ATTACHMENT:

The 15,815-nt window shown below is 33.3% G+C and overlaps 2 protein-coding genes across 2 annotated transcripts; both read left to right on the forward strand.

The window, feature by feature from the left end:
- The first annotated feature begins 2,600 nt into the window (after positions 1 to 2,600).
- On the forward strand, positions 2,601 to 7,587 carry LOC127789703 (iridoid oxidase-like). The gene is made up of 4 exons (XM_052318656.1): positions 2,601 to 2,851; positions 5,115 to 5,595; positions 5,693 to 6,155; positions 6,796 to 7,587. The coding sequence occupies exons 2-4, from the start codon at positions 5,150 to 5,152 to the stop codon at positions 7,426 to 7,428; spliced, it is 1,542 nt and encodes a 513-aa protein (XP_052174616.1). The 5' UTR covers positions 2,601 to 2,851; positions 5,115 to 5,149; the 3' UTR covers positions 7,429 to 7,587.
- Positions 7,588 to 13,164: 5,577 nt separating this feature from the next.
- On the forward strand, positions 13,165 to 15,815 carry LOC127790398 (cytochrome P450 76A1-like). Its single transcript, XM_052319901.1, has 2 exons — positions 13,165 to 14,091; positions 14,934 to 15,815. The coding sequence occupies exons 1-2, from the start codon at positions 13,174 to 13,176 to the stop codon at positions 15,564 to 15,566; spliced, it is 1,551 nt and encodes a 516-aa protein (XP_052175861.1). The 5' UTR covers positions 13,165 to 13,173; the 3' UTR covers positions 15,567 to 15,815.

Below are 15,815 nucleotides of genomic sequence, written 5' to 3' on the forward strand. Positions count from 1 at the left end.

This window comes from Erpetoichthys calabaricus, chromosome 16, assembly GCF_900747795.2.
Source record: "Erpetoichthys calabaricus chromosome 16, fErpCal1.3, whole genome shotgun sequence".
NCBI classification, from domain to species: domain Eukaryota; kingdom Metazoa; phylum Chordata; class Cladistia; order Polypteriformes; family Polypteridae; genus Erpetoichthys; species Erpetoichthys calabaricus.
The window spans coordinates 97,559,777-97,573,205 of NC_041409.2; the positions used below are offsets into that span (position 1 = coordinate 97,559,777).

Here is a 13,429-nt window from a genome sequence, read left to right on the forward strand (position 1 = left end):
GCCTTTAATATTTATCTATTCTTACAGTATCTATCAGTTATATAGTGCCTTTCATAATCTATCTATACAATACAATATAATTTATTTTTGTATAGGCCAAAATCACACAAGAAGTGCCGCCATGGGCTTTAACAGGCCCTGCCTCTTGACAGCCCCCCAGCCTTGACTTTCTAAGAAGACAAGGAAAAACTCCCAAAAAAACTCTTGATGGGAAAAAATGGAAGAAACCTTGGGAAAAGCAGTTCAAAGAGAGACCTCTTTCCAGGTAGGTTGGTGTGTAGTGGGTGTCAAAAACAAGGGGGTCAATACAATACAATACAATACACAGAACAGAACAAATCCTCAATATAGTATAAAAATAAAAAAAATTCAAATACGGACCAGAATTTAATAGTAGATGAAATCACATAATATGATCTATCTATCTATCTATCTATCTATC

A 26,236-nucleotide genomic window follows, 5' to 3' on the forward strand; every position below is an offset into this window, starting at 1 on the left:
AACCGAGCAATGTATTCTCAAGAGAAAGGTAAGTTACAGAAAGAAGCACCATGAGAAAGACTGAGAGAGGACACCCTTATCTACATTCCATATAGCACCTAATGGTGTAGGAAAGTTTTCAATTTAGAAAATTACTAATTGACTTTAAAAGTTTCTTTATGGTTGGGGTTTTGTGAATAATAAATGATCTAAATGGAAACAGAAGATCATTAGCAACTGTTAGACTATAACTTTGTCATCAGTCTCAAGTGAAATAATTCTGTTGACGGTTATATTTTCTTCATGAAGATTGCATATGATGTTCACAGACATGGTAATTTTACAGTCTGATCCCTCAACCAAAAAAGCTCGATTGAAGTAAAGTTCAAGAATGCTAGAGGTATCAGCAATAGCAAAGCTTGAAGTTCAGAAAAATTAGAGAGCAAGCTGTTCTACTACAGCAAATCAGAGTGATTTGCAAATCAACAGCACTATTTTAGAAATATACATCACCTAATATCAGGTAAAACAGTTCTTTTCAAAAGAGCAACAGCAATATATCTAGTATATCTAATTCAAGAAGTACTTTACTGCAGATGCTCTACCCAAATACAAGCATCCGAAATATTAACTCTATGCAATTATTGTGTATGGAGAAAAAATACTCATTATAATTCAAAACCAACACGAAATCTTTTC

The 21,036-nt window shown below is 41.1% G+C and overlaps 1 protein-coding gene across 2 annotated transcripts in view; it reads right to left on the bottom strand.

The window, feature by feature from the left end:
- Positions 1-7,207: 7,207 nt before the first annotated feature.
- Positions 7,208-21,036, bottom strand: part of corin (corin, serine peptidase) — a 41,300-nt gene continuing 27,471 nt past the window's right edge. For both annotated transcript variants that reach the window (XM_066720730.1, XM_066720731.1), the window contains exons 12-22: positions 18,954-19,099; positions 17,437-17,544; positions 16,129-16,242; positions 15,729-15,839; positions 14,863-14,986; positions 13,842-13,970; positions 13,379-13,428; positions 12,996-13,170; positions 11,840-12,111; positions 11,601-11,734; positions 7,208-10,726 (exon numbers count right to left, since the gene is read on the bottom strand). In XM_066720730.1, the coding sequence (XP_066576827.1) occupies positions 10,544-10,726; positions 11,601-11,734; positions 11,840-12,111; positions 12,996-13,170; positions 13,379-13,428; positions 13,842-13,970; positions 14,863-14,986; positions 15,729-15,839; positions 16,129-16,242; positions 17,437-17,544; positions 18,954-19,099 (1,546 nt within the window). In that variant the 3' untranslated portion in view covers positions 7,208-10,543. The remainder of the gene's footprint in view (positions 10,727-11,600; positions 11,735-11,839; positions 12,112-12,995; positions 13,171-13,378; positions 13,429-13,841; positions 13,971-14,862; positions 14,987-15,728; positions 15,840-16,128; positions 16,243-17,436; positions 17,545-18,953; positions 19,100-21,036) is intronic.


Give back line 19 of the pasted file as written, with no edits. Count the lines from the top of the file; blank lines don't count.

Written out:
- Positions 7,208-21,036, bottom strand: part of corin (corin, serine peptidase) — a 41,300-nt gene continuing 27,471 nt past the window's right edge. For both annotated transcript variants that reach the window (XM_066720730.1, XM_066720731.1), the window contains exons 12-22: positions 18,954-19,099; positions 17,437-17,544; positions 16,129-16,242; positions 15,729-15,839; positions 14,863-14,986; positions 13,842-13,970; positions 13,379-13,428; positions 12,996-13,170; positions 11,840-12,111; positions 11,601-11,734; positions 7,208-10,726 (exon numbers count right to left, since the gene is read on the bottom strand). In XM_066720730.1, the coding sequence (XP_066576827.1) occupies positions 10,544-10,726; positions 11,601-11,734; positions 11,840-12,111; positions 12,996-13,170; positions 13,379-13,428; positions 13,842-13,970; positions 14,863-14,986; positions 15,729-15,839; positions 16,129-16,242; positions 17,437-17,544; positions 18,954-19,099 (1,546 nt within the window). In that variant the 3' untranslated portion in view covers positions 7,208-10,543. The remainder of the gene's footprint in view (positions 10,727-11,600; positions 11,735-11,839; positions 12,112-12,995; positions 13,171-13,378; positions 13,429-13,841; positions 13,971-14,862; positions 14,987-15,728; positions 15,840-16,128; positions 16,243-17,436; positions 17,545-18,953; positions 19,100-21,036) is intronic.